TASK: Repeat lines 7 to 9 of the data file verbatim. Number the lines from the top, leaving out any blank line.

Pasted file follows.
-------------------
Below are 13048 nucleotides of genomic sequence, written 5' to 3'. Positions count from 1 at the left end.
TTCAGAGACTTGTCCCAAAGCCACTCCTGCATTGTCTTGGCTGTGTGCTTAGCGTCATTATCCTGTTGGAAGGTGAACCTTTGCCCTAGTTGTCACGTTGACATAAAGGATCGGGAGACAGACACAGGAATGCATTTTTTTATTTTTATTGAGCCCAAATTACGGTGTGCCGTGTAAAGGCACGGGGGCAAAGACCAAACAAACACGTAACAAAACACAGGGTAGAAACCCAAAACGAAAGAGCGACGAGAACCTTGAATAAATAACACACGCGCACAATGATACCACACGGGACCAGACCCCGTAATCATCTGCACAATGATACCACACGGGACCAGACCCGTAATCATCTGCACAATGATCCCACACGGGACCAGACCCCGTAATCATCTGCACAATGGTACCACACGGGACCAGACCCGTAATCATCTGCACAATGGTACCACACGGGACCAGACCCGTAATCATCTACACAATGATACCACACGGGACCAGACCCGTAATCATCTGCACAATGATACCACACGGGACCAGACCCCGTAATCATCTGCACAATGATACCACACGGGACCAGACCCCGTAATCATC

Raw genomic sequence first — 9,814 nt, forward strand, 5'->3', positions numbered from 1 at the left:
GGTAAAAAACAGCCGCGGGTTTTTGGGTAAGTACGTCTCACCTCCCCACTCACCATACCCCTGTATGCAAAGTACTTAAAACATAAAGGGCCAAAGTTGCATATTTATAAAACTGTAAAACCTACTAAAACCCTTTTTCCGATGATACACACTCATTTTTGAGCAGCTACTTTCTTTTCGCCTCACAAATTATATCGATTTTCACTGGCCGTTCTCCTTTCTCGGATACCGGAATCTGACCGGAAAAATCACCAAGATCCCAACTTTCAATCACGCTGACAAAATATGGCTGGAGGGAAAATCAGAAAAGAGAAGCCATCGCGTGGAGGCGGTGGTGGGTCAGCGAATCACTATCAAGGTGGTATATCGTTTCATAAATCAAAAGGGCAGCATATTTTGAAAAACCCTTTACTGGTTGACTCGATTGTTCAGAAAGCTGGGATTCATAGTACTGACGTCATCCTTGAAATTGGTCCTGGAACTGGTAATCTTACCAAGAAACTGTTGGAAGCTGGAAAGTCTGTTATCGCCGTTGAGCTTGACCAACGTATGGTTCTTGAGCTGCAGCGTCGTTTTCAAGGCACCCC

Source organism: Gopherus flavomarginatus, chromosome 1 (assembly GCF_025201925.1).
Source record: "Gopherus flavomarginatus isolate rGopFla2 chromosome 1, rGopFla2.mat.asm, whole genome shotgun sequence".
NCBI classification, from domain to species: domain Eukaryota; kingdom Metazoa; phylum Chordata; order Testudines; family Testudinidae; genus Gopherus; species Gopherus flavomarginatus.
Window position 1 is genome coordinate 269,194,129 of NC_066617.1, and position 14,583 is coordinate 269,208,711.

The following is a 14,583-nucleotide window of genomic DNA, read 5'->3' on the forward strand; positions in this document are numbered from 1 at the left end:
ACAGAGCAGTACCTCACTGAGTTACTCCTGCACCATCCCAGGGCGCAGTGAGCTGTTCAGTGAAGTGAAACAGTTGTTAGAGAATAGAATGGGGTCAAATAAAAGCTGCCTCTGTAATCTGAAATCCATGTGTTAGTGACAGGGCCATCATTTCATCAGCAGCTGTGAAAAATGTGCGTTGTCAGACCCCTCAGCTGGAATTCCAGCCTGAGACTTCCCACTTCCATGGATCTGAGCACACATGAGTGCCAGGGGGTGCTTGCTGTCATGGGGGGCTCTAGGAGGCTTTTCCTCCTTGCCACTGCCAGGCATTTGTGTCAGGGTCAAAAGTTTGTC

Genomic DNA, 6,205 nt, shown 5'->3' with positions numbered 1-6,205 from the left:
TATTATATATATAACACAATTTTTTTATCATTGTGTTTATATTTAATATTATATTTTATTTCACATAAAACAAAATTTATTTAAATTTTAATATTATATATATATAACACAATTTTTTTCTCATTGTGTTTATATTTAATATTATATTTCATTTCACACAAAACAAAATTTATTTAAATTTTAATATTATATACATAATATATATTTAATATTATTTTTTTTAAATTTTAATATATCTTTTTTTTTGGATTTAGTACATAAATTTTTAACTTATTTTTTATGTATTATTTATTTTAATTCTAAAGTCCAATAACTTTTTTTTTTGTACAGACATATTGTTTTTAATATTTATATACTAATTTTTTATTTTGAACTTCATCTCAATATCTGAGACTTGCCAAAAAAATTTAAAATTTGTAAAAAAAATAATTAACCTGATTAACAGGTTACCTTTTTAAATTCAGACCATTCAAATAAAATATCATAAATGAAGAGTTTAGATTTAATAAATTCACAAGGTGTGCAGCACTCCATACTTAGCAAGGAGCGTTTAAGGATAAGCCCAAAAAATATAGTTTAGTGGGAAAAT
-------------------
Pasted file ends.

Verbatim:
NCBI classification, from domain to species: domain Eukaryota; kingdom Metazoa; phylum Chordata; order Testudines; family Testudinidae; genus Gopherus; species Gopherus flavomarginatus.
Window position 1 is genome coordinate 269,194,129 of NC_066617.1, and position 14,583 is coordinate 269,208,711.

The following is a 14,583-nucleotide window of genomic DNA, read 5'->3' on the forward strand; positions in this document are numbered from 1 at the left end: